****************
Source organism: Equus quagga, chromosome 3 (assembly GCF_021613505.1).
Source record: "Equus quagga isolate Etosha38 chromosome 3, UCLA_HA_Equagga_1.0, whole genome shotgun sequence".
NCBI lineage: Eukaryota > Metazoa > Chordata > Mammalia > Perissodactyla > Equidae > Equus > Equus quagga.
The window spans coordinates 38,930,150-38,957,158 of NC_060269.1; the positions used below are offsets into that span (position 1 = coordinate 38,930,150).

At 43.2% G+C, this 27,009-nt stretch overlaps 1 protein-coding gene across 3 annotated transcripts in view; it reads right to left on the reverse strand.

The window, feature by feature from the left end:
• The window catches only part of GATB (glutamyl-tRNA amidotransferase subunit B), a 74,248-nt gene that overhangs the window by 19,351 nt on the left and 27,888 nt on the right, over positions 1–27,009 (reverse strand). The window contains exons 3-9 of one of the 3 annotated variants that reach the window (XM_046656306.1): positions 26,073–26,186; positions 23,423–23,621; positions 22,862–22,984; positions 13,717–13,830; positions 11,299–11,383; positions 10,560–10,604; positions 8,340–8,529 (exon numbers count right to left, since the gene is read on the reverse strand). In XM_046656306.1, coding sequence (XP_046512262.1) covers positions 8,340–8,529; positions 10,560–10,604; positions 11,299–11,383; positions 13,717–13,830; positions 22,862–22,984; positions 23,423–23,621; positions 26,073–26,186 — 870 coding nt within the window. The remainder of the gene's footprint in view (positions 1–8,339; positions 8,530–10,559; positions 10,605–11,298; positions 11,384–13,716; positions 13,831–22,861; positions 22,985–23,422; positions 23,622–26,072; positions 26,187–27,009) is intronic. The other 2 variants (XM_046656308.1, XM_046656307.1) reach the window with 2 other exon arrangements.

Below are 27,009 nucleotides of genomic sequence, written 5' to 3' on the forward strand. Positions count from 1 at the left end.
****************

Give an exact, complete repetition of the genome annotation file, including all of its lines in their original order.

Source organism: Equus quagga, chromosome 3 (assembly GCF_021613505.1).
Source record: "Equus quagga isolate Etosha38 chromosome 3, UCLA_HA_Equagga_1.0, whole genome shotgun sequence".
NCBI lineage: Eukaryota > Metazoa > Chordata > Mammalia > Perissodactyla > Equidae > Equus > Equus quagga.
The window spans coordinates 38,930,150-38,957,158 of NC_060269.1; the positions used below are offsets into that span (position 1 = coordinate 38,930,150).

At 43.2% G+C, this 27,009-nt stretch overlaps 1 protein-coding gene across 3 annotated transcripts in view; it reads right to left on the reverse strand.

The window, feature by feature from the left end:
• The window catches only part of GATB (glutamyl-tRNA amidotransferase subunit B), a 74,248-nt gene that overhangs the window by 19,351 nt on the left and 27,888 nt on the right, over positions 1–27,009 (reverse strand). The window contains exons 3-9 of one of the 3 annotated variants that reach the window (XM_046656306.1): positions 26,073–26,186; positions 23,423–23,621; positions 22,862–22,984; positions 13,717–13,830; positions 11,299–11,383; positions 10,560–10,604; positions 8,340–8,529 (exon numbers count right to left, since the gene is read on the reverse strand). In XM_046656306.1, coding sequence (XP_046512262.1) covers positions 8,340–8,529; positions 10,560–10,604; positions 11,299–11,383; positions 13,717–13,830; positions 22,862–22,984; positions 23,423–23,621; positions 26,073–26,186 — 870 coding nt within the window. The remainder of the gene's footprint in view (positions 1–8,339; positions 8,530–10,559; positions 10,605–11,298; positions 11,384–13,716; positions 13,831–22,861; positions 22,985–23,422; positions 23,622–26,072; positions 26,187–27,009) is intronic. The other 2 variants (XM_046656308.1, XM_046656307.1) reach the window with 2 other exon arrangements.

Below are 27,009 nucleotides of genomic sequence, written 5' to 3' on the forward strand. Positions count from 1 at the left end.